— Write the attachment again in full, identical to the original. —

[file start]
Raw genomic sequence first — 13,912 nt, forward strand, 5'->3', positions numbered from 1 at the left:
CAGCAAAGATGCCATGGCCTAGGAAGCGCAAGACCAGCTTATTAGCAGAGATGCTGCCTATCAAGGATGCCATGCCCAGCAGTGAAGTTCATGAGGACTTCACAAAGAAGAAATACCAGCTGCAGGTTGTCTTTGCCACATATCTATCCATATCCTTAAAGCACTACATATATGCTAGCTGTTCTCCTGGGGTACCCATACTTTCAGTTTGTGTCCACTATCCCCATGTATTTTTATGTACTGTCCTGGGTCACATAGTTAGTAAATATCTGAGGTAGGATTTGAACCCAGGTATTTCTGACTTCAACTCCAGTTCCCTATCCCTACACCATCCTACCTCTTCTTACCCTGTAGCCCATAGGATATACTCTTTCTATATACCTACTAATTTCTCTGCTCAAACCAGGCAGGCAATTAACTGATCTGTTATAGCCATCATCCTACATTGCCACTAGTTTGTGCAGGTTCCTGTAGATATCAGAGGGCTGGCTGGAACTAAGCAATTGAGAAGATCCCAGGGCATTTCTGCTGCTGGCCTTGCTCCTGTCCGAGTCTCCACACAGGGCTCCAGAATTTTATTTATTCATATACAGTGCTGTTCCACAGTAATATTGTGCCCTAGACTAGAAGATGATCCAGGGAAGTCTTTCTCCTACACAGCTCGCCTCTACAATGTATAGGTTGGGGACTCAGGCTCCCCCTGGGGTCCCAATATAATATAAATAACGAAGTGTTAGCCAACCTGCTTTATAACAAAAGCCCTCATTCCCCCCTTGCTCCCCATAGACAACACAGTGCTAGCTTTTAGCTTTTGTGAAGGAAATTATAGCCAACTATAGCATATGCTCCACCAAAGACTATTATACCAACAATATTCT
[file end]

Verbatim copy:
Raw genomic sequence first — 13,912 nt, forward strand, 5'->3', positions numbered from 1 at the left:
CAGCAAAGATGCCATGGCCTAGGAAGCGCAAGACCAGCTTATTAGCAGAGATGCTGCCTATCAAGGATGCCATGCCCAGCAGTGAAGTTCATGAGGACTTCACAAAGAAGAAATACCAGCTGCAGGTTGTCTTTGCCACATATCTATCCATATCCTTAAAGCACTACATATATGCTAGCTGTTCTCCTGGGGTACCCATACTTTCAGTTTGTGTCCACTATCCCCATGTATTTTTATGTACTGTCCTGGGTCACATAGTTAGTAAATATCTGAGGTAGGATTTGAACCCAGGTATTTCTGACTTCAACTCCAGTTCCCTATCCCTACACCATCCTACCTCTTCTTACCCTGTAGCCCATAGGATATACTCTTTCTATATACCTACTAATTTCTCTGCTCAAACCAGGCAGGCAATTAACTGATCTGTTATAGCCATCATCCTACATTGCCACTAGTTTGTGCAGGTTCCTGTAGATATCAGAGGGCTGGCTGGAACTAAGCAATTGAGAAGATCCCAGGGCATTTCTGCTGCTGGCCTTGCTCCTGTCCGAGTCTCCACACAGGGCTCCAGAATTTTATTTATTCATATACAGTGCTGTTCCACAGTAATATTGTGCCCTAGACTAGAAGATGATCCAGGGAAGTCTTTCTCCTACACAGCTCGCCTCTACAATGTATAGGTTGGGGACTCAGGCTCCCCCTGGGGTCCCAATATAATATAAATAACGAAGTGTTAGCCAACCTGCTTTATAACAAAAGCCCTCATTCCCCCCTTGCTCCCCATAGACAACACAGTGCTAGCTTTTAGCTTTTGTGAAGGAAATTATAGCCAACTATAGCATATGCTCCACCAAAGACTATTATACCAACAATATTCT